Giggs, 35 going on 25, was superb, driving down both flanks, even dropping back into defence to clear as well as scoring the only goal. After the 90-minute stalemate at White Hart Lane and an hour without a breakthrough here, it seemed that Sky's double bill was turning into Stupor Sunday. But then came Giggs.
Weaving past claret-and-blue shirts, shimmering with balance and adventure, the Welsh winger conjured up memories of George Best in his defence-destroying pomp. 'Giggs. Giggs will tear you apart again,'' came the familiar chant from United fans relishing the Premier League being turned into another joy division for them.
Giggs's first league goal of the term means he has now struck in every Premier League season, a remarkable feat of endurance and a testament to his professionalism. Lean and hungry, Giggs makes a fine role model. Blessed with a sublime left foot, Giggs practised overtime to nurture his right, a devastating weapon when required in front of goal at Upton Park.
There are those in the game half Giggs' age with a quarter of his desire. His trophy cabinet is bigger than the average house, crammed with medals celebrating 10 titles and two European Cups, but Giggs plays every second of every game as if he has everything to prove, and that is why he is so special.
Even the new European Footballer of the Year, Cristiano Ronaldo, could develop his game further by focusing on Giggs' strengths, the way he gets on with the game, rather than riling officials and opposing fans. Sulk is a four-letter word to Giggs.
He also enjoys the company of outstanding colleagues. His goal was created by the tirelessly inventive Scholes, all of 34 but making a mockery of those who would write his professional obituary. Good passing will never go out of fashion, and Scholes can hardly lose the pace he never had. Alacrity of thought and accuracy of distribution has always placed Scholes a yard ahead of others. He had to withstand a strong performance by Scott Parker in opposition but soon imposed his class, playing that killer pass to Giggs.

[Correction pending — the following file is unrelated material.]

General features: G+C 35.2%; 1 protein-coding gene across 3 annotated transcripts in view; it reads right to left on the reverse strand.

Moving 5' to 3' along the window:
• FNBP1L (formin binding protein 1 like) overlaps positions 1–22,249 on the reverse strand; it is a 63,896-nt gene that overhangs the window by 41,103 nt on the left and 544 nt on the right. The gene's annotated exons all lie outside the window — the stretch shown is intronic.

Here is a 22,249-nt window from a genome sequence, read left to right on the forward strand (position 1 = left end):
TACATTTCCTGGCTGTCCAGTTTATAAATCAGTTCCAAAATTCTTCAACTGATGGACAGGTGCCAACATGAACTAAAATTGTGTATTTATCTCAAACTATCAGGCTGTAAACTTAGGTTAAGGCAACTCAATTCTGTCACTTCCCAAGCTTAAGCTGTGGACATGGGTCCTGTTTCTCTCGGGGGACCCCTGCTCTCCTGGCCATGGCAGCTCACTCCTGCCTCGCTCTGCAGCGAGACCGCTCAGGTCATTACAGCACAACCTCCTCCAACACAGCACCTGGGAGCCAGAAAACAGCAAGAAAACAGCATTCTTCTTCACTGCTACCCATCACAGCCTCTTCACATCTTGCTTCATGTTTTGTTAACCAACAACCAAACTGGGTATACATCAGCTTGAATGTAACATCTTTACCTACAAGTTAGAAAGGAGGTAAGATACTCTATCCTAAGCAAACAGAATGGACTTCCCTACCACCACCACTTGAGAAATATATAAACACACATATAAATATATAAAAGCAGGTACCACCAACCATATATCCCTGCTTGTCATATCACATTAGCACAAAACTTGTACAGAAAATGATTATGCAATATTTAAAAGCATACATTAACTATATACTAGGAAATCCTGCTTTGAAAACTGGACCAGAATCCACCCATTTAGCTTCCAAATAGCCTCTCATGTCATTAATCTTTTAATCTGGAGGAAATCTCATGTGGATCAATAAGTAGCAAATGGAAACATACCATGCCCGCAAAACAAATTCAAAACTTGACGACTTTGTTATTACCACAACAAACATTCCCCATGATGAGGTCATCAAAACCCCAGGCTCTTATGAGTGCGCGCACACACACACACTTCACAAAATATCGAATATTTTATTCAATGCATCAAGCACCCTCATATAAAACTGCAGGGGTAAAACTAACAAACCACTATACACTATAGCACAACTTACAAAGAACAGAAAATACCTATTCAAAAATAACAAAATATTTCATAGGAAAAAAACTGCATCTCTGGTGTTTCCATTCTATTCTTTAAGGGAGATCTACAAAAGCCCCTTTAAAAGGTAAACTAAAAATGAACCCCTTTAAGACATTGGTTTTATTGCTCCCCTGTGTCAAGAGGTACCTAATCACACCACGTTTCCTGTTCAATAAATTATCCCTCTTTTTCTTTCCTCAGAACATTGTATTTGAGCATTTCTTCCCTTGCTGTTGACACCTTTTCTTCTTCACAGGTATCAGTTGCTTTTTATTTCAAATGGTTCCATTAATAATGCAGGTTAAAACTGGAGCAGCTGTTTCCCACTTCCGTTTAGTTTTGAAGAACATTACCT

The lead secured, everyone knew that it was all over bar the shouting the odds by United fans. Such is the champions' record-breaking defensive obduracy that an equaliser seemed as likely as a heatwave. At 38, Van der Sar is even older than Giggs and Scholes, and those who can remember the last time he conceded a goal, to Arsenal's Samir Nasri, will probably soon be staging annual reunions with club ties and 'I was there'' badges.
It is 1,212 minutes since Van der Sar picked the ball out of the net and he rarely looked like being beaten here, particularly with Carlton Cole failing to turn some enterprising approach work into a threatening finish. The more venerable observers among the Upton Park crowd might recall that 1212 was Scotland Yard's old telephone number, and it felt like a different era when Nasri scored way back when.
As Van der Sar is quick to point out in his Groundhog Day post-match interviews, United's defenders play their part in manning the barricades so expertly, and Nemanja Vidic and Rio Ferdinand both deserve continued praise. The constant craving for victory that emanates from Sir Alex Ferguson, and fills Van der Sar, Scholes and Giggs is found throughout this remarkable United team.